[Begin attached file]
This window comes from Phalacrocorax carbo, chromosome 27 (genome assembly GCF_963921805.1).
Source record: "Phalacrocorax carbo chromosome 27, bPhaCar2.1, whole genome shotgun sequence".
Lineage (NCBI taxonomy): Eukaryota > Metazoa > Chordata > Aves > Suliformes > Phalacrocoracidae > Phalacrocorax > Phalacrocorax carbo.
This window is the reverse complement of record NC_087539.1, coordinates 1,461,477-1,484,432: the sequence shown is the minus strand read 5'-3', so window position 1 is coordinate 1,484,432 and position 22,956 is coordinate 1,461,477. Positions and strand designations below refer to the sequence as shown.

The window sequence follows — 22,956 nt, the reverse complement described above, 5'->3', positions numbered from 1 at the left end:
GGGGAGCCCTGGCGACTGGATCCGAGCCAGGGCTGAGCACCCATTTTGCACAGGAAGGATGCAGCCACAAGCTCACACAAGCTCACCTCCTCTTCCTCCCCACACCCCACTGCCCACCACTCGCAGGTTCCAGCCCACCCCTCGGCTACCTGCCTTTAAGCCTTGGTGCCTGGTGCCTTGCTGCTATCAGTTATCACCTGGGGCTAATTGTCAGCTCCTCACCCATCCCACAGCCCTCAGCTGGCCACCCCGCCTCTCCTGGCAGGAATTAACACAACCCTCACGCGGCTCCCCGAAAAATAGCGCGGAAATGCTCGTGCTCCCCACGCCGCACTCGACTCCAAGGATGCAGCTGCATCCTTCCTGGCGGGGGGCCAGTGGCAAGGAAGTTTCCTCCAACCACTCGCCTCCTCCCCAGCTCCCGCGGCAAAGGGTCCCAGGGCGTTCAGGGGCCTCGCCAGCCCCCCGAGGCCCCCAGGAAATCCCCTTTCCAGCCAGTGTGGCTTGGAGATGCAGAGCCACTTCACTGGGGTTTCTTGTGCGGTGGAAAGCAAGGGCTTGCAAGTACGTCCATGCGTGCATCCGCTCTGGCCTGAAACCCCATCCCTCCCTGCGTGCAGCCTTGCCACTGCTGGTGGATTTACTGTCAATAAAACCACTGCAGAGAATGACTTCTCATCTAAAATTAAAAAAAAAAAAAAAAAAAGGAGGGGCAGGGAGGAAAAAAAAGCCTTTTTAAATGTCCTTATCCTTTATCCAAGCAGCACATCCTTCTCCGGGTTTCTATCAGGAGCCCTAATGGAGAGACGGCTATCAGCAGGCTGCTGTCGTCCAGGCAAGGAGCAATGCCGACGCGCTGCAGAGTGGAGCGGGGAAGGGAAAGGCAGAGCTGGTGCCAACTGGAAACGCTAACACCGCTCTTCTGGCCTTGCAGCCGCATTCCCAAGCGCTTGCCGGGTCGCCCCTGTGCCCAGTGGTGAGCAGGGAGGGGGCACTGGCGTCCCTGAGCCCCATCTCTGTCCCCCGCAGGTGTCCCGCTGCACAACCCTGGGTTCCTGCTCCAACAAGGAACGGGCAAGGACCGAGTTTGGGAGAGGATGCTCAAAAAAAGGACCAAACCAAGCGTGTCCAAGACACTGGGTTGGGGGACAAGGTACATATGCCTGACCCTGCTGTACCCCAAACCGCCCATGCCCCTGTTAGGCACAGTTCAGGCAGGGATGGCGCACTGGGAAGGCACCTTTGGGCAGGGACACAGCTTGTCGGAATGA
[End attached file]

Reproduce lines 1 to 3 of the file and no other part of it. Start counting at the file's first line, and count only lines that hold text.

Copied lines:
This window comes from Phalacrocorax carbo, chromosome 27 (genome assembly GCF_963921805.1).
Source record: "Phalacrocorax carbo chromosome 27, bPhaCar2.1, whole genome shotgun sequence".
Lineage (NCBI taxonomy): Eukaryota > Metazoa > Chordata > Aves > Suliformes > Phalacrocoracidae > Phalacrocorax > Phalacrocorax carbo.